I sometimes still prefer time with non-mommy friends even now that I’m a mom, and “Mommy Attention Span” or M.A.S is one of the reasons. M.A.S. occurs when one loses all capacity for attention other than toward ones children.
M.A.S is not to be confused with “baby brain” or the way parenting generally slices and dices one’s neurons until there is nothing left but a soupy mess of incoherence. No engaged parent can think straight! We are always splitting our attention and it’s hard to concentrate with the responsibility for another being’s entire life on our minds. BUT the little attention we can muster has to be able to shift. Mommy Attention Span occurs when we try to squeeze attention to everything and anything else in between reacting to our children’s every move.
I understand when you are trying to talk to another mom, there are going to be interruptions. Clearly, when someone is in potential danger, hurt, starving, or about to eat a small, non-edible object it requires mom’s attention. But little ones are going to want attention anytime they can get it. If I’m trying to talk to a friend about something hard, or even something inane, why does the fact that baby brought you a toy, drooled, or made loud noises, demand a response and break from your attention every time?
Example number two. Moms are endlessly complaining about how they have lost the freedom to go to the bathroom by themselves. This loss of freedom results not from the condition of parenting, but from… “Mommy Attention Span.” Don’t get me wrong, moms (and dads who spend a lot of time at childcare), give up many freedoms, often including the freedom to put one’s own needs first. But unless your kid is in some kind of peril, shut the door and go to the bathroom! My kids have yet to set the house on fire or kill each other during the time it takes me to pee by myself.
In part, my feelings on this topic may come from having twins. When you have twins, the illusion that you will be completely attentive to your baby and meet all her needs is immediately shot to hell on day one. There’s something about two sets of little hands on each knee and two little mischievous faces looking up at me that says ‘no, this is not acceptable or necessary while I pee, they’re going to wait outside from now on.’ Are they slightly miffed when I shut the bathroom door in their faces? Sure. But two seconds later when I come out, they have forgotten all about it. Who says we don’t have a right to a minute or two of attending to our own bodily functions?
Where did we get the idea that a good mom is endlessly attentive? And what messages are we sending our children? I’m sure on one level we believe we are equipping our children to have high self-esteem and feel like they are fascinating just by being them. And indeed, it is critically important to reflect back to our children who they are in an accepting manner. But not every minute!! The truth is, they are not endlessly fascinating, and giving them the idea that they are could harm them. There are going to be a lot of metaphorical bathroom doors slammed in their faces and they’re going to have to regroup and deal with it.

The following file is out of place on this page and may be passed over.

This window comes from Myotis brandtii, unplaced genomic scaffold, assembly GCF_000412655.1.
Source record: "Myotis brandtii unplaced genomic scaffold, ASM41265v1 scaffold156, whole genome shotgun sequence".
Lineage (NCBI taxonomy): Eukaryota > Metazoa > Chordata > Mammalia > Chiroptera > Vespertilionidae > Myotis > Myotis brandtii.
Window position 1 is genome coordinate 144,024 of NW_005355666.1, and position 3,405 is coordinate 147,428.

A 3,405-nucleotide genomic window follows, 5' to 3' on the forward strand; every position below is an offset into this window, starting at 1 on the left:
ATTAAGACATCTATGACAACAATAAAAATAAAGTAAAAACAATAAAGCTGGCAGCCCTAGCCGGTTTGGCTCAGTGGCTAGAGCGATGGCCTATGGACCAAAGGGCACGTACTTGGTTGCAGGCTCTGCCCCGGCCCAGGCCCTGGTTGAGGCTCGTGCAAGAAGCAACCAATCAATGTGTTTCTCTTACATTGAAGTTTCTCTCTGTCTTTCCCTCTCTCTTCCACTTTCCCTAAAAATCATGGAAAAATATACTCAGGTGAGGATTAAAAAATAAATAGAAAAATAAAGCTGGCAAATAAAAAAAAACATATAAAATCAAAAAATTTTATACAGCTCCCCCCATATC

Children (and adults) need to be self-entertaining. They need to be able to tolerate times when they are not being enjoyed just for being them. That’s why our kids desperately need us to let them develop on their own. They need time to explore their environment, and I’m not talking about a house full of loud, colorful, over-stimulating toys. Leave your kids alone with a few Tupperware containers and pick up a book. They will thank you later when they can read a somewhat long paragraph without becoming unfocused and wondering where the flashing lights and pictures are.
I believe for some of us, our relationships with partners and friends are suffering, and our connections to ourselves and the outside world are too. The combined cultural notion that we should both want to be around our kids all the time, and want to be attentive to them all the time leave us with no way to connect with other adults. Then, feeling cut-off, uninspired, under-stimulated, and just plain bored, we beat ourselves up for not loving being cut-off, uninspired, under-stimulated, and just plain bored.
Being attentive to children can be delightful, but often it is work… plain and simple. We do it out of love, the same way we listen to our partners go on and on about aspects of their work we don’t fully grasp, or the way we listen to an elderly parent describe the daily happenings in the hallway at their nursing home.
We don’t expect to derive the ultimate pleasure from these activities, and thus we don’t attempt to do them 24/7. We intersperse times when we ourselves can be heard and stimulated. We need those times!! So moms… if another mom, or a partner, or anyone comes around and your kids are safe and have basic care, give your attention to that adult, and for the love of god, accept theirs, you need it! Give yourself some precious moments for you. Be “selfish.”
Your children will thank you when they can sit in a classroom for hours out of the day tolerating not being called on or paid attention to. They will thank you when they can be that partner who listens to someone talk without turning the topic to themselves. They will thank you when their boss provides constructive criticism and they’re not thrown off balance because they believe everything they do is fascinating. Your daughters will thank you when they learn that being a mother means your kids are your top priority, but not that you have to make them a priority every minute. Moms, you still exist! Let your daughters see you exist. Let them see you ignore them now and then so they can learn that no role, even mother, should be powerful enough to erase them.
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